Josef Albers (German/American, 1888 – 1976)
Study for a Homage to the Square, circa 1950
Oil painting on blotting paper
Signed “A” to lower right corner
Inscribed “To Alberta / January ’51 A” to the verso
An oil painting on blotting paper titled Study for a Homage to the Square by Josef Albers, circa 1950-1951. This painting is an early example from Albers’ most well-known series Homage to the Square, begun in 1950 and pursued for the next twenty-five years. As noted by Jeannette Redensek of The Josef and Anni Albers Foundation, “It’s not a study in the sense of a preparatory sketch for any other more fully realized, final work. It’s a work unto itself. I think Albers used the word ‘Study’ to signify his humility in the face of the great, unending task that was the Homage to the Square.”
Consisting of four nested squares, it is a deceptively simple composition that Albers painted hundreds of times. Writing about the series in 1965, Albers stated, “They all are of different palettes, and, therefore, so to speak, of different climates. Choice of the colours used, as well as their order, is aimed at an interaction – influencing and changing each other forth and back.” This work is signed ‘A’ to the lower right, a typical manner of signature for Albers.
The painting is accompanied by authentication documents from the Josef and Anni Albers Foundation, as well as the original frame. A handwritten inscription on the original backing paper reads: “30. Sept. 89 Madge, This Albers appears to have been done in beeswax & oil mix. Some of the wax had coated the inside of the glass and dulled the painting. When I cleaned it today and removed the wax from the glass the pntg. appeared much more colorful. Roland. (Huston)” A handwritten inscription to the verso of the painting reads “To Alberta, Jan ’51, A”, possibly alluding to Mrs. Lucien G. (Alberta) Strauss. The foundation is in possession of a familiar letter from Strauss to Josef and Anni Albers, dated 1971, that recalls Albers’ visit to Cincinnati and the acquisition of his painting Tenayuca by the Cincinnati Art Museum, and specifically mentions the Chidlaws. Special thanks given to Morgan Rigaud for her research assistance on the work, as well.
The collection of Paul Chidlaw (American; 1900 – 1989)
Passed to Madge Chidlaw, wife of Paul Chidlaw
Gifted along with Chidlaw collection to Cincinnati Children’s Hospital Medical Center
Everything But the House is grateful to the Josef and Anni Albers Foundation for its review and inclusion of the work in the forthcoming catalogue raisonné of the artist, registration number JAAF 1950.2.1
Josef Albers was an influential 20th century artist who is highly regarded for his Modernist work, color theory and innovative teaching. He gained wide public recognition through his series Homage to the Square, produced in 1950 until his death in 1976, leading to the first retrospective of a living artist at the Metropolitan Museum of Art, New York, in 1971. Through the repetitive use of this single geometric composition, Albers systematically explored the interactions of color and its effect on the viewer. He typically painted his finished works in this series with a palette knife, spreading thin layers of paint straight from the tube, starting from the center square and working towards the outer edge, never layering his color. He developed extensive theories on the matter which were published in his 1963 book Interaction of Color where he proposed that “…color rather than form is the primary medium of the pictorial language”.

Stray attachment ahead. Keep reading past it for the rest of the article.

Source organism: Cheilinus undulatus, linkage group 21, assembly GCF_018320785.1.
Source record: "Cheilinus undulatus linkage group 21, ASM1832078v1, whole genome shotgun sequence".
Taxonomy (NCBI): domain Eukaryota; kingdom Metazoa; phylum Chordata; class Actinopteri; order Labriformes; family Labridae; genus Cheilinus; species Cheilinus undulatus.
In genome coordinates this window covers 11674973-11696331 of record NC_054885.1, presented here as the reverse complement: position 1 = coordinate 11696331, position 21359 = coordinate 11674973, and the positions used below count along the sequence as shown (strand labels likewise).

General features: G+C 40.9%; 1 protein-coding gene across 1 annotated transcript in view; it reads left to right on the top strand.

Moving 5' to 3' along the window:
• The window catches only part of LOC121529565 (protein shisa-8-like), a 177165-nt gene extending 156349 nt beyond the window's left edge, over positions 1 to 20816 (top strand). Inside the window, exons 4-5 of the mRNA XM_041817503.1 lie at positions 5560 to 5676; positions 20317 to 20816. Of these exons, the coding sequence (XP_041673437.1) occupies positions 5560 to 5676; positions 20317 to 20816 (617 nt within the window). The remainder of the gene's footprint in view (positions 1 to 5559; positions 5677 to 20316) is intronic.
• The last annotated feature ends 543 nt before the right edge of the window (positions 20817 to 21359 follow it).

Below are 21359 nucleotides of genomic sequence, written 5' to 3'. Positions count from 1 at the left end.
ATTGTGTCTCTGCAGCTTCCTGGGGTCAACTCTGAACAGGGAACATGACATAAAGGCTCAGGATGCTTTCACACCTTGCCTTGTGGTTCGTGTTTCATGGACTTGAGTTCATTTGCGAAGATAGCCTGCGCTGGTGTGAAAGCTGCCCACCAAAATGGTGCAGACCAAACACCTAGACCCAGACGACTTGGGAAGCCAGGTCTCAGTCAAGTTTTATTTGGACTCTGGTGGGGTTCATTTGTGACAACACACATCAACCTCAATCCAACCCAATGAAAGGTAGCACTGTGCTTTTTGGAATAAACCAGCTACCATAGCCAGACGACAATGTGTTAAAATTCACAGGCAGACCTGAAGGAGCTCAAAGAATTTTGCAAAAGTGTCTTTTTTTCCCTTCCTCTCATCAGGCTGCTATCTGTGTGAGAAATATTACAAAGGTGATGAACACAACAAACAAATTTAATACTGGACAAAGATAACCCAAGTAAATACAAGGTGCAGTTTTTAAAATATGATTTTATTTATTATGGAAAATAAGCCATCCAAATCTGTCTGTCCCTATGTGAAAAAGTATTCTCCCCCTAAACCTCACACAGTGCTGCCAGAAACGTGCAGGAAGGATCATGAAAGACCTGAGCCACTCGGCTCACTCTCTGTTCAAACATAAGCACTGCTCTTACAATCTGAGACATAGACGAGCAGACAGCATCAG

Throughout his career Albers traveled extensively across the United States as a visiting professor and lecturer, and in 1949, during his tenure at the Art Academy of Cincinnati, he was a colleague of modernist landscape painter Paul Chidlaw (Ohio; 1900 – 1989). According Owen Findsen, retired art critic for the Cincinnati Enquirer and Chidlaw student, Albers’ visit to Cincinnati “…marked a turning point for art and artists in the city. Both the museum and the academy were conservative institutions, and Art Academy artist and teacher Paul Chidlaw…was eager to introduce ideas of modern art to his students. [He] and Julian Stanczak, the other modernist on the faculty, were excited to be able spend time with the famed Bauhaus master and looked to Albers to share his ideas about the perception and interaction of color.” These ideas became the foundation of their teaching, influencing their art and that of their students, including notable artists Jim Dine and Tom Wesselman, in the ensuing years.
- toning to sheet and curling to corners; scattered areas of craquelure; several small paint smudges to margins; small stain to lower left corner.
- measures frame; sheet measures 9" W x 8 7/8" H.